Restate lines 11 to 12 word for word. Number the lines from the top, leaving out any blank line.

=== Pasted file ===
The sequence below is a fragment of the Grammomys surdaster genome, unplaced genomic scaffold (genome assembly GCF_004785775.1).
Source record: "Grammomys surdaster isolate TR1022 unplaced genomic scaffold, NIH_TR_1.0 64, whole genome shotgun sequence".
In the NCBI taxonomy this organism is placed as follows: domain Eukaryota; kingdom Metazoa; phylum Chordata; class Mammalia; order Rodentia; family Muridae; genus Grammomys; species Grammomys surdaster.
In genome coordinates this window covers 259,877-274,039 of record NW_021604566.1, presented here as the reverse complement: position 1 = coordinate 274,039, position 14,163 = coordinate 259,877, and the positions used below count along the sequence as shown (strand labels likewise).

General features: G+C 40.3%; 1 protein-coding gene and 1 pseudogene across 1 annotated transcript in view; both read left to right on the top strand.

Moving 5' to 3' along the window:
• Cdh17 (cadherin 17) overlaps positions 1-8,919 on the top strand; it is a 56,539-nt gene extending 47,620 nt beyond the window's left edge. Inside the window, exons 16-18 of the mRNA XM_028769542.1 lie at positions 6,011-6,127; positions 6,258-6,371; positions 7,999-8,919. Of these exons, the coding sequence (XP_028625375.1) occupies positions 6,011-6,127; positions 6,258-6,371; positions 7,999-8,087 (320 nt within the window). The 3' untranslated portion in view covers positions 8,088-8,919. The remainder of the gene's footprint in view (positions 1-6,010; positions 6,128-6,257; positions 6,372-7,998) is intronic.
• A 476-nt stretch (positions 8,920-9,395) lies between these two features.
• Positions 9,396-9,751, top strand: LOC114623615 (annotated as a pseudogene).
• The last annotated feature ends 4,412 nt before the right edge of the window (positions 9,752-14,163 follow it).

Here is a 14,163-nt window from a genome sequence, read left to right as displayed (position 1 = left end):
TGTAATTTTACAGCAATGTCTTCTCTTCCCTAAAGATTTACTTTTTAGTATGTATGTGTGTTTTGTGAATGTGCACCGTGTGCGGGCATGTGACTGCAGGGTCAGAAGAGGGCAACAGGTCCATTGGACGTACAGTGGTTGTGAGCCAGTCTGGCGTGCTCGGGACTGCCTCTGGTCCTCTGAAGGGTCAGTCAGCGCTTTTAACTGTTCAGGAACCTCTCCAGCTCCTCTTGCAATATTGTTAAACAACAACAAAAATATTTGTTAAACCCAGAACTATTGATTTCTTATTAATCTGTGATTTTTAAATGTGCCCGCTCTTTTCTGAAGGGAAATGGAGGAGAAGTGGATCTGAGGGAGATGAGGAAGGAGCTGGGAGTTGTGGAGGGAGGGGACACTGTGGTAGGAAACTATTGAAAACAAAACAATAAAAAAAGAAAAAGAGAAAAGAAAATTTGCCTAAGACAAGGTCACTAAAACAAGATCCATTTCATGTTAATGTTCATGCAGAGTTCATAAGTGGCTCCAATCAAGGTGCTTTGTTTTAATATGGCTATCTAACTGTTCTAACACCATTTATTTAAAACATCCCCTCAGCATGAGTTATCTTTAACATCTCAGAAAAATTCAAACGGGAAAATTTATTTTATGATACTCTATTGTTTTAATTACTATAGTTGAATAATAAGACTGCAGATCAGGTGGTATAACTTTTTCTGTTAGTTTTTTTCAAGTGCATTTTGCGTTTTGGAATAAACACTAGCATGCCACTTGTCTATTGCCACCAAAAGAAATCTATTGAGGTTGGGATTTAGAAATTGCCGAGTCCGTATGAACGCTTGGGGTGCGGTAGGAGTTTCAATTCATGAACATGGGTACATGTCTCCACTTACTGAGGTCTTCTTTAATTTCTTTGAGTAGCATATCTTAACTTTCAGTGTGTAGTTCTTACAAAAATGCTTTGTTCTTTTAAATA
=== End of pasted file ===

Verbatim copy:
Here is a 14,163-nt window from a genome sequence, read left to right as displayed (position 1 = left end):
TGTAATTTTACAGCAATGTCTTCTCTTCCCTAAAGATTTACTTTTTAGTATGTATGTGTGTTTTGTGAATGTGCACCGTGTGCGGGCATGTGACTGCAGGGTCAGAAGAGGGCAACAGGTCCATTGGACGTACAGTGGTTGTGAGCCAGTCTGGCGTGCTCGGGACTGCCTCTGGTCCTCTGAAGGGTCAGTCAGCGCTTTTAACTGTTCAGGAACCTCTCCAGCTCCTCTTGCAATATTGTTAAACAACAACAAAAATATTTGTTAAACCCAGAACTATTGATTTCTTATTAATCTGTGATTTTTAAATGTGCCCGCTCTTTTCTGAAGGGAAATGGAGGAGAAGTGGATCTGAGGGAGATGAGGAAGGAGCTGGGAGTTGTGGAGGGAGGGGACACTGTGGTAGGAAACTATTGAAAACAAAACAATAAAAAAAGAAAAAGAGAAAAGAAAATTTGCCTAAGACAAGGTCACTAAAACAAGATCCATTTCATGTTAATGTTCATGCAGAGTTCATAAGTGGCTCCAATCAAGGTGCTTTGTTTTAATATGGCTATCTAACTGTTCTAACACCATTTATTTAAAACATCCCCTCAGCATGAGTTATCTTTAACATCTCAGAAAAATTCAAACGGGAAAATTTATTTTATGATACTCTATTGTTTTAATTACTATAGTTGAATAATAAGACTGCAGATCAGGTGGTATAACTTTTTCTGTTAGTTTTTTTCAAGTGCATTTTGCGTTTTGGAATAAACACTAGCATGCCACTTGTCTATTGCCACCAAAAGAAATCTATTGAGGTTGGGATTTAGAAATTGCCGAGTCCGTATGAACGCTTGGGGTGCGGTAGGAGTTTCAATTCATGAACATGGGTACATGTCTCCACTTACTGAGGTCTTCTTTAATTTCTTTGAGTAGCATATCTTAACTTTCAGTGTGTAGTTCTTACAAAAATGCTTTGTTCTTTTAAATA